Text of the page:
Pessimism hurts the heart

August 20, 2009 by  

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dark-side-of-lifeWe all know that negative emotions can badly affect heart health. A recent study indicates that one’s state of mind – positive or negative thinking – also plays a role in cardiovascular health. The study looked at 97,000 women of postmenopausal age who were participants in the 15-year Women’s Health Initiative study. The participants had to complete a survey with questions that assess their level of optimism, hostility and cynicism.

The study results showed that a positive attitude has some beneficial effects on cardiovascular health and lower the risk of death. However, a negative attitude has exactly the opposite effect increased risk for heart disease and mortality. To give some specifics, here are the results during 8 years of follow up:

  • The optimists (those who scored highest for optimism) had a 9% lower risk for having heart disease and a 14% lower overall risk of mortality than the pessimists (those who scored lowest for optimism).
  • The cynics (those with a high degree of hostility and cynicism) were 16% more likely to die than those who scored lowest for hostility and cynicism. However, the risk of heart disease seems to be the same for both groups.

The difference in health outcomes between those with positive attitude vs. those with negative attitude is more dramatic in African-American women compared to white women.

Optimism is not only good for the health, it also prolongs life.

So why are some people optimistic and some pessimistic?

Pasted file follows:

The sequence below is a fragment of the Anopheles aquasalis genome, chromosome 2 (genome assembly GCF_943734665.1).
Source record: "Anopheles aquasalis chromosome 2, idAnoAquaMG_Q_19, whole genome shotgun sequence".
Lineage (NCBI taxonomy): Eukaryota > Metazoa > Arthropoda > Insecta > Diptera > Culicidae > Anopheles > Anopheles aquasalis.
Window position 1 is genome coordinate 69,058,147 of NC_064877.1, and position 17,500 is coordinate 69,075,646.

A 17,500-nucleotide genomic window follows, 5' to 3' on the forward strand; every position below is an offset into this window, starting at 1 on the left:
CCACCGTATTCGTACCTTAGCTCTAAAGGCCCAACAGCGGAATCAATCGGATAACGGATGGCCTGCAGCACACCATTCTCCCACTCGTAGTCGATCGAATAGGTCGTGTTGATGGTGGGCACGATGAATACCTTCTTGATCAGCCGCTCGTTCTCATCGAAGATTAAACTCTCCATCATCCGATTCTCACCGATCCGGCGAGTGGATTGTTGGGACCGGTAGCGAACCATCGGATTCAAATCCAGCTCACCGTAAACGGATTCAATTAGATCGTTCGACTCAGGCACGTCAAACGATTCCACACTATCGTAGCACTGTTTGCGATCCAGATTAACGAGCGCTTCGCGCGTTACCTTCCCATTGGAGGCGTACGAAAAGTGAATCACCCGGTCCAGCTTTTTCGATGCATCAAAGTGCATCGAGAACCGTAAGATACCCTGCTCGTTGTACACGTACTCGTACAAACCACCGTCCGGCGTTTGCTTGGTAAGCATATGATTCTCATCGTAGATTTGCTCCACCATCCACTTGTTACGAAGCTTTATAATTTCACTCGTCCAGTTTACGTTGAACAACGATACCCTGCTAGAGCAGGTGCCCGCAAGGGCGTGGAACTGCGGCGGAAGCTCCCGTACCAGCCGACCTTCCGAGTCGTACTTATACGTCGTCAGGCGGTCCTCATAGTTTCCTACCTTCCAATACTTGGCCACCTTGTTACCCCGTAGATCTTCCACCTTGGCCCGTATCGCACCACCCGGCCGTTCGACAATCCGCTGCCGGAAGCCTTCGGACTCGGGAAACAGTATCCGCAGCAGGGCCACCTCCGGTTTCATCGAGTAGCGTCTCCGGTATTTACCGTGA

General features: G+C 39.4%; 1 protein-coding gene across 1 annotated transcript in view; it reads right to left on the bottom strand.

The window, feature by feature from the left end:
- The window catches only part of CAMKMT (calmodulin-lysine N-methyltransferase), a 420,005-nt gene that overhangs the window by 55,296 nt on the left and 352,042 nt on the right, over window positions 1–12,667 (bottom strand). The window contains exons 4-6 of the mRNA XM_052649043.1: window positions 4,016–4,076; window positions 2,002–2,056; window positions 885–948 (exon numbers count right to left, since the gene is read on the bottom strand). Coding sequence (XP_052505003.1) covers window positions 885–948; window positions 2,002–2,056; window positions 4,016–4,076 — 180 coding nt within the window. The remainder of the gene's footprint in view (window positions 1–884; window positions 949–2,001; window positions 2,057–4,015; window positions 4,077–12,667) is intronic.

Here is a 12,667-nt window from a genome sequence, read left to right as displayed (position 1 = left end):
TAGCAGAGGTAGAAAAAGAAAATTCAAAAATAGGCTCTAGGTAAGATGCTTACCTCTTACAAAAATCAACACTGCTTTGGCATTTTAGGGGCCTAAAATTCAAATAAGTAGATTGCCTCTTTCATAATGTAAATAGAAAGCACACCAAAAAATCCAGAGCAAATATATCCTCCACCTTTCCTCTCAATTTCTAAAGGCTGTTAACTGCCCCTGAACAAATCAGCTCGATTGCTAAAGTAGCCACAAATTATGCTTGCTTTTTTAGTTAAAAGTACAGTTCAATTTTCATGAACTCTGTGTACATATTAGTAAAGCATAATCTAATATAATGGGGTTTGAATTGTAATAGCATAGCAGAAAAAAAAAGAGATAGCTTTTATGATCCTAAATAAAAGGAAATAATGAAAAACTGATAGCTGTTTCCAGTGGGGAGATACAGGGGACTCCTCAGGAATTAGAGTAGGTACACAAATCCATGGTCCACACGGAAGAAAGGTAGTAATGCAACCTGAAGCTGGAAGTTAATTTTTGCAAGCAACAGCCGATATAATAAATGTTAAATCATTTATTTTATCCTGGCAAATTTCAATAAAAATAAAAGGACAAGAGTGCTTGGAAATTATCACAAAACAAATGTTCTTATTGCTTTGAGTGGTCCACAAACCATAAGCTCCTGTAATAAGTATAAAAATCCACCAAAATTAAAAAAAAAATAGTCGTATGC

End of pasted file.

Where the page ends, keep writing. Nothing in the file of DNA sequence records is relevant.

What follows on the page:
The study found that

  • The optimists tend to be younger, residing in Western US, employed, have higher education and income, have health insurance coverage and attend church.
  • Those pessimists tend to have hypertension, high cholesterol, and diabetes. They also tend to smoke, be depressive, overweight and sedentary.

So what is the mechanism behind the link between a positive attitude and heart health? Researchers agree that the optimism has some health benefits but cannot explain the how’s and the why’s

One thing is for sure, negative thinkers tend to make poorer lifestyle choices than positive thinkers.

According to psychologist Barry J. Jacobs, American Heart Association spokesperson

“Someone who believes that life is not worth living probably isn’t the type of person who goes to the gym three times a week.”

So are pessimists doomed to a life of disease and early death? Actually no. There are ways to help people overcome negative attitudes and develop coping skills against depression and hostility. According to psychiatrist Dr. Redford Williams, director of the Duke University Medical Center’s Behavioral Medicine Research Center

“People can learn these skills, and more and more research is showing that it can not only improve your life but save it.”

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